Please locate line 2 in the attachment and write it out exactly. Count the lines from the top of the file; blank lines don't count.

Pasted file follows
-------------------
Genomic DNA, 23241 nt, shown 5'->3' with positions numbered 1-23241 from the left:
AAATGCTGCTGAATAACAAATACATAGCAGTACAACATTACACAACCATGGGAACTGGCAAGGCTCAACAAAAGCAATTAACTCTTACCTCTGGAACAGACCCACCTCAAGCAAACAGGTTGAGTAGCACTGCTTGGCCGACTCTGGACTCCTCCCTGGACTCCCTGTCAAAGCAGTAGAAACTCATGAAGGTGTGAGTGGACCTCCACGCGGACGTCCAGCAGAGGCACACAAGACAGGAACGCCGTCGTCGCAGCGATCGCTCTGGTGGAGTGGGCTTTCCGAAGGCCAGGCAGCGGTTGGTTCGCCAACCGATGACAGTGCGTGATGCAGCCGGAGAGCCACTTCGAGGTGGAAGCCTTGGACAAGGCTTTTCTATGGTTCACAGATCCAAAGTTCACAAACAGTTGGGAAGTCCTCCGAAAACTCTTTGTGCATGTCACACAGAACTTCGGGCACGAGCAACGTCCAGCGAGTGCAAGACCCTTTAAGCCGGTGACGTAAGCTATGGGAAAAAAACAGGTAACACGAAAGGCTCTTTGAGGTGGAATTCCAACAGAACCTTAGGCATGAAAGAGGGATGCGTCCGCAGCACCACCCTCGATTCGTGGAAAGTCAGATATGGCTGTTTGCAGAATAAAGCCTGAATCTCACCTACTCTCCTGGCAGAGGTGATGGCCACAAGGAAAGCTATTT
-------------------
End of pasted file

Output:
AAATGCTGCTGAATAACAAATACATAGCAGTACAACATTACACAACCATGGGAACTGGCAAGGCTCAACAAAAGCAATTAACTCTTACCTCTGGAACAGACCCACCTCAAGCAAACAGGTTGAGTAGCACTGCTTGGCCGACTCTGGACTCCTCCCTGGACTCCCTGTCAAAGCAGTAGAAACTCATGAAGGTGTGAGTGGACCTCCACGCGGACGTCCAGCAGAGGCACACAAGACAGGAACGCCGTCGTCGCAGCGATCGCTCTGGTGGAGTGGGCTTTCCGAAGGCCAGGCAGCGGTTGGTTCGCCAACCGATGACAGTGCGTGATGCAGCCGGAGAGCCACTTCGAGGTGGAAGCCTTGGACAAGGCTTTTCTATGGTTCACAGATCCAAAGTTCACAAACAGTTGGGAAGTCCTCCGAAAACTCTTTGTGCATGTCACACAGAACTTCGGGCACGAGCAACGTCCAGCGAGTGCAAGACCCTTTAAGCCGGTGACGTAAGCTATGGGAAAAAAACAGGTAACACGAAAGGCTCTTTGAGGTGGAATTCCAACAGAACCTTAGGCATGAAAGAGGGATGCGTCCGCAGCACCACCCTCGATTCGTGGAAAGTCAGATATGGCTGTTTGCAGAATAAAGCCTGAATCTCACCTACTCTCCTGGCAGAGGTGATGGCCACAAGGAAAGCTATTT